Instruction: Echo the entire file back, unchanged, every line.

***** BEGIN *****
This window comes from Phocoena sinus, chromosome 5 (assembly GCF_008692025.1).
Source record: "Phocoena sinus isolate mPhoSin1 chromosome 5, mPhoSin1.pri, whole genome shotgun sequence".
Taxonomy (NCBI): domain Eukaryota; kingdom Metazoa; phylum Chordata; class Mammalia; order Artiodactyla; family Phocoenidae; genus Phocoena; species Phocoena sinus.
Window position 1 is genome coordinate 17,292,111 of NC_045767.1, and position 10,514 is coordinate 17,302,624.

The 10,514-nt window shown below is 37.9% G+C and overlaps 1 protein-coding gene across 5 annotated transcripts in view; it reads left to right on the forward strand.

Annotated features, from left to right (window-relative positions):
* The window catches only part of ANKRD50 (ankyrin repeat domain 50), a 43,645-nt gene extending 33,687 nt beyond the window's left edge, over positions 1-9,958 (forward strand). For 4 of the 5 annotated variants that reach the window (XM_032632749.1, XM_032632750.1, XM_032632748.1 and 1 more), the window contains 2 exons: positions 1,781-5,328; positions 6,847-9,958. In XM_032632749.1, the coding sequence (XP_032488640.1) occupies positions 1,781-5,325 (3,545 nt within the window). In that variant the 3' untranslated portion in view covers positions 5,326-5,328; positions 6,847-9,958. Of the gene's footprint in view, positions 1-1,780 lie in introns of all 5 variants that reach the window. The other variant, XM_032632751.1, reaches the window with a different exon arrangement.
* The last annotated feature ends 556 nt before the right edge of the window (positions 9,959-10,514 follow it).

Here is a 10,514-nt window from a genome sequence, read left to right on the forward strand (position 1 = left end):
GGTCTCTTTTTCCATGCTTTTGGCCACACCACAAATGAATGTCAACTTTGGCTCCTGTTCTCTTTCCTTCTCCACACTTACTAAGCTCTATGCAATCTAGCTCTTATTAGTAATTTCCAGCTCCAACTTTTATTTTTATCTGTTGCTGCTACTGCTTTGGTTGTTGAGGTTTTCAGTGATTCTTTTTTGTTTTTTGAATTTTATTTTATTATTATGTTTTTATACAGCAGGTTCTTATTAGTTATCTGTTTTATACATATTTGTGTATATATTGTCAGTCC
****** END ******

This window comes from Phocoena sinus, chromosome 5 (assembly GCF_008692025.1).
Source record: "Phocoena sinus isolate mPhoSin1 chromosome 5, mPhoSin1.pri, whole genome shotgun sequence".
Taxonomy (NCBI): domain Eukaryota; kingdom Metazoa; phylum Chordata; class Mammalia; order Artiodactyla; family Phocoenidae; genus Phocoena; species Phocoena sinus.
Window position 1 is genome coordinate 17,292,111 of NC_045767.1, and position 10,514 is coordinate 17,302,624.

The 10,514-nt window shown below is 37.9% G+C and overlaps 1 protein-coding gene across 5 annotated transcripts in view; it reads left to right on the forward strand.

Annotated features, from left to right (window-relative positions):
* The window catches only part of ANKRD50 (ankyrin repeat domain 50), a 43,645-nt gene extending 33,687 nt beyond the window's left edge, over positions 1-9,958 (forward strand). For 4 of the 5 annotated variants that reach the window (XM_032632749.1, XM_032632750.1, XM_032632748.1 and 1 more), the window contains 2 exons: positions 1,781-5,328; positions 6,847-9,958. In XM_032632749.1, the coding sequence (XP_032488640.1) occupies positions 1,781-5,325 (3,545 nt within the window). In that variant the 3' untranslated portion in view covers positions 5,326-5,328; positions 6,847-9,958. Of the gene's footprint in view, positions 1-1,780 lie in introns of all 5 variants that reach the window. The other variant, XM_032632751.1, reaches the window with a different exon arrangement.
* The last annotated feature ends 556 nt before the right edge of the window (positions 9,959-10,514 follow it).

Here is a 10,514-nt window from a genome sequence, read left to right on the forward strand (position 1 = left end):
GGTCTCTTTTTCCATGCTTTTGGCCACACCACAAATGAATGTCAACTTTGGCTCCTGTTCTCTTTCCTTCTCCACACTTACTAAGCTCTATGCAATCTAGCTCTTATTAGTAATTTCCAGCTCCAACTTTTATTTTTATCTGTTGCTGCTACTGCTTTGGTTGTTGAGGTTTTCAGTGATTCTTTTTTGTTTTTTGAATTTTATTTTATTATTATGTTTTTATACAGCAGGTTCTTATTAGTTATCTGTTTTATACATATTTGTGTATATATTGTCAGTCC